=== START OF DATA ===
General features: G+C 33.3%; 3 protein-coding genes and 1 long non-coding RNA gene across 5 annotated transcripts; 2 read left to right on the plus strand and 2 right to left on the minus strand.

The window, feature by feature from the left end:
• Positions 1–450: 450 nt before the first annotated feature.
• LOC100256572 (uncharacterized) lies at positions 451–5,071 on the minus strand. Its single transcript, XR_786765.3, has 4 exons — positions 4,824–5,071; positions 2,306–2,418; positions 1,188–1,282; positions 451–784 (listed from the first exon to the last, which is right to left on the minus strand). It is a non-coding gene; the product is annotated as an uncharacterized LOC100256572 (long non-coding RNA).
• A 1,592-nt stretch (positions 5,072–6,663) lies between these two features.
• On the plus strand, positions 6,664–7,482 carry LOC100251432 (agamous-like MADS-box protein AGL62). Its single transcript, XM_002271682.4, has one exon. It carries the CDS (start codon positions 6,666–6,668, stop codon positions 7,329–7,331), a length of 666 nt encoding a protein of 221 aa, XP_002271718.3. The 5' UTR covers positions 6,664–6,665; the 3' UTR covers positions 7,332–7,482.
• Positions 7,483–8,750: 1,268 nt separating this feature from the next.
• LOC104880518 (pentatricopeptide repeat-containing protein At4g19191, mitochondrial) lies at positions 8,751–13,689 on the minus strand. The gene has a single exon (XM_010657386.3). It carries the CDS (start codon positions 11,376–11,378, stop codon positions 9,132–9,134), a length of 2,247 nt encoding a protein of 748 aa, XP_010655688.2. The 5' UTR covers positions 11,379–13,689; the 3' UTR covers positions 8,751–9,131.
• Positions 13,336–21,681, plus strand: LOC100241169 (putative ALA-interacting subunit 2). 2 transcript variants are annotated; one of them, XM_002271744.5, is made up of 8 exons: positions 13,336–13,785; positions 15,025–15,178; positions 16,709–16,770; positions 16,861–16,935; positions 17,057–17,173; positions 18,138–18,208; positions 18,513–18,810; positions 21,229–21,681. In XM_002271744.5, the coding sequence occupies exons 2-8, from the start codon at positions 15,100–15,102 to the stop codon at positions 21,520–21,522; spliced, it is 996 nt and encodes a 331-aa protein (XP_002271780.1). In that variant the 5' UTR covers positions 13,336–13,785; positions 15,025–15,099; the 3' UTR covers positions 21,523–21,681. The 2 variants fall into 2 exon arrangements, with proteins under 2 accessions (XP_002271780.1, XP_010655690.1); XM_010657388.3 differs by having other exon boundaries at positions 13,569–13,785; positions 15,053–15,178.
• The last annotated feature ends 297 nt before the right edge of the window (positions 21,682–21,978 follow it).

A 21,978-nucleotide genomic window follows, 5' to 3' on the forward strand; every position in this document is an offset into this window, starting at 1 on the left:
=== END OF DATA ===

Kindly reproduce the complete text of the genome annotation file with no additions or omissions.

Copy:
General features: G+C 33.3%; 3 protein-coding genes and 1 long non-coding RNA gene across 5 annotated transcripts; 2 read left to right on the plus strand and 2 right to left on the minus strand.

The window, feature by feature from the left end:
• Positions 1–450: 450 nt before the first annotated feature.
• LOC100256572 (uncharacterized) lies at positions 451–5,071 on the minus strand. Its single transcript, XR_786765.3, has 4 exons — positions 4,824–5,071; positions 2,306–2,418; positions 1,188–1,282; positions 451–784 (listed from the first exon to the last, which is right to left on the minus strand). It is a non-coding gene; the product is annotated as an uncharacterized LOC100256572 (long non-coding RNA).
• A 1,592-nt stretch (positions 5,072–6,663) lies between these two features.
• On the plus strand, positions 6,664–7,482 carry LOC100251432 (agamous-like MADS-box protein AGL62). Its single transcript, XM_002271682.4, has one exon. It carries the CDS (start codon positions 6,666–6,668, stop codon positions 7,329–7,331), a length of 666 nt encoding a protein of 221 aa, XP_002271718.3. The 5' UTR covers positions 6,664–6,665; the 3' UTR covers positions 7,332–7,482.
• Positions 7,483–8,750: 1,268 nt separating this feature from the next.
• LOC104880518 (pentatricopeptide repeat-containing protein At4g19191, mitochondrial) lies at positions 8,751–13,689 on the minus strand. The gene has a single exon (XM_010657386.3). It carries the CDS (start codon positions 11,376–11,378, stop codon positions 9,132–9,134), a length of 2,247 nt encoding a protein of 748 aa, XP_010655688.2. The 5' UTR covers positions 11,379–13,689; the 3' UTR covers positions 8,751–9,131.
• Positions 13,336–21,681, plus strand: LOC100241169 (putative ALA-interacting subunit 2). 2 transcript variants are annotated; one of them, XM_002271744.5, is made up of 8 exons: positions 13,336–13,785; positions 15,025–15,178; positions 16,709–16,770; positions 16,861–16,935; positions 17,057–17,173; positions 18,138–18,208; positions 18,513–18,810; positions 21,229–21,681. In XM_002271744.5, the coding sequence occupies exons 2-8, from the start codon at positions 15,100–15,102 to the stop codon at positions 21,520–21,522; spliced, it is 996 nt and encodes a 331-aa protein (XP_002271780.1). In that variant the 5' UTR covers positions 13,336–13,785; positions 15,025–15,099; the 3' UTR covers positions 21,523–21,681. The 2 variants fall into 2 exon arrangements, with proteins under 2 accessions (XP_002271780.1, XP_010655690.1); XM_010657388.3 differs by having other exon boundaries at positions 13,569–13,785; positions 15,053–15,178.
• The last annotated feature ends 297 nt before the right edge of the window (positions 21,682–21,978 follow it).

A 21,978-nucleotide genomic window follows, 5' to 3' on the forward strand; every position in this document is an offset into this window, starting at 1 on the left: